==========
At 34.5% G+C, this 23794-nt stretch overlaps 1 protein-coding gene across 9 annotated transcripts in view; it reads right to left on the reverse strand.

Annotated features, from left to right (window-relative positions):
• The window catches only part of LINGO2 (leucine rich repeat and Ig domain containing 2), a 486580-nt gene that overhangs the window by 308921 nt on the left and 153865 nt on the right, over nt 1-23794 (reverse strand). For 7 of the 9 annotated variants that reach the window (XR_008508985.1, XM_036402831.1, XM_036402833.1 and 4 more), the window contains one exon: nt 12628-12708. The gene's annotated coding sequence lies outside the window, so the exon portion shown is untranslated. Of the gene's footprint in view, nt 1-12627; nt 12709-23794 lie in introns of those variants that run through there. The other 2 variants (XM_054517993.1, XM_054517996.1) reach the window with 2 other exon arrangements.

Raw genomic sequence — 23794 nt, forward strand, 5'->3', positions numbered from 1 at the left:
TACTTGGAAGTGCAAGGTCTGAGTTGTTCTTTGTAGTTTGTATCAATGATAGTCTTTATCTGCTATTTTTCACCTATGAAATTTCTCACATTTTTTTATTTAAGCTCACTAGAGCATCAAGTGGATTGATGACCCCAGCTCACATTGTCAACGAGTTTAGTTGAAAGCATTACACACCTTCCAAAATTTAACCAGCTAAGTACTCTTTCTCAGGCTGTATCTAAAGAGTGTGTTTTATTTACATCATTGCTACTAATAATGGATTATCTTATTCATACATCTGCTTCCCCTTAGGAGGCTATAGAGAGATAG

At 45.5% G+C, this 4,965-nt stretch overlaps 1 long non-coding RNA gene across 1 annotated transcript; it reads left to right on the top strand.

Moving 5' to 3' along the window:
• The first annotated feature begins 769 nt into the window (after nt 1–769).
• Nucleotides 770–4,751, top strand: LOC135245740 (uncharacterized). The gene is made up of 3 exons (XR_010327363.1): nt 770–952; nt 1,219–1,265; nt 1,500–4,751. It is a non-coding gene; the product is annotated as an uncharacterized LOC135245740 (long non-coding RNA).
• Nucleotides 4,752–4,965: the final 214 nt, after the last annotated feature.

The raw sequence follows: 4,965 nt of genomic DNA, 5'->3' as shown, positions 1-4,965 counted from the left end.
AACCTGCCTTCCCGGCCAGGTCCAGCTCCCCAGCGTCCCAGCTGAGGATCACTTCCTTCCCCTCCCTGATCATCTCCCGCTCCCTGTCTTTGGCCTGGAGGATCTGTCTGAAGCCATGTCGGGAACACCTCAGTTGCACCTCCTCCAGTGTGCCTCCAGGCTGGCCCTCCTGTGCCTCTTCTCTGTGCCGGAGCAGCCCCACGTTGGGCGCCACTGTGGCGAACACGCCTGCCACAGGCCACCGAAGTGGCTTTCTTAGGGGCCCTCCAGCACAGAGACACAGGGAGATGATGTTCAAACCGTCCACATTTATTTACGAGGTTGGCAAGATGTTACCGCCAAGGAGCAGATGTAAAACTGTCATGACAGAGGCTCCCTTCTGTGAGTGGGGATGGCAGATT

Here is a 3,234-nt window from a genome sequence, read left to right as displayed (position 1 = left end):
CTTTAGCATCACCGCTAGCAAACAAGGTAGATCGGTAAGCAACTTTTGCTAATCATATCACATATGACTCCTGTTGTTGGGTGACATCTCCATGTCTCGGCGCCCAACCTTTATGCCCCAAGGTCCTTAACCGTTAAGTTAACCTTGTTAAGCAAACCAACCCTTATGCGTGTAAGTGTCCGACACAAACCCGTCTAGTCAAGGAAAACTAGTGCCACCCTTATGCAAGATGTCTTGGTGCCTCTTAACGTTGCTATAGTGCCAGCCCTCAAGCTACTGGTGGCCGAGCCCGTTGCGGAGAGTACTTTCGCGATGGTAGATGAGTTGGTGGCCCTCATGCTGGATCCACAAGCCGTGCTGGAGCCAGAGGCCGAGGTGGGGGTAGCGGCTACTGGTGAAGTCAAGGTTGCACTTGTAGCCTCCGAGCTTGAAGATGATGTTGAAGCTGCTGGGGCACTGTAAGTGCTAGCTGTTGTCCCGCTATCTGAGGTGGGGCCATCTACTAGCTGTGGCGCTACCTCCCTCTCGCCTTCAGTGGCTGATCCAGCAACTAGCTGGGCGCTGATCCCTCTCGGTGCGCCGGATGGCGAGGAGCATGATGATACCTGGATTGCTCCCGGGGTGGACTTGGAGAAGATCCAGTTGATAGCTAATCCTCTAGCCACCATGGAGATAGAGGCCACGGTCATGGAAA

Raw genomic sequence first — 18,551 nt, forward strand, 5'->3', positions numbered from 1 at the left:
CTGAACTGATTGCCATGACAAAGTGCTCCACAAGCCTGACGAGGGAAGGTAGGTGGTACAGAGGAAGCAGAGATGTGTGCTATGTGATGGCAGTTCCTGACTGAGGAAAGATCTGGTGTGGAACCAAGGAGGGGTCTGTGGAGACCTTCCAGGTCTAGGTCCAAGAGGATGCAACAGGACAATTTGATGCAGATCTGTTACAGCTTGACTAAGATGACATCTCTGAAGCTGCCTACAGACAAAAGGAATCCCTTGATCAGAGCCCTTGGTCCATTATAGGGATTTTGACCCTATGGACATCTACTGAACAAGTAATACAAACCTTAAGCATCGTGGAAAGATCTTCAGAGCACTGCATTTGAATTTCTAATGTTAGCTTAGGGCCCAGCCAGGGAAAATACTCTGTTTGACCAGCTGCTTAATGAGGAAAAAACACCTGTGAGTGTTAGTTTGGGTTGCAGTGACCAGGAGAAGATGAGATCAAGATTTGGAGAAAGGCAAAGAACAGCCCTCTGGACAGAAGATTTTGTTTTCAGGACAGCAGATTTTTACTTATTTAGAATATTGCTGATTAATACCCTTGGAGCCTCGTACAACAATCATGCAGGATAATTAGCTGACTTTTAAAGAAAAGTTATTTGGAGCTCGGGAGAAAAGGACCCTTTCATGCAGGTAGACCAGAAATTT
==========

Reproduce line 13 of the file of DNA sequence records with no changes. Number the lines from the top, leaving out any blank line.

Here is a 3,234-nt window from a genome sequence, read left to right as displayed (position 1 = left end):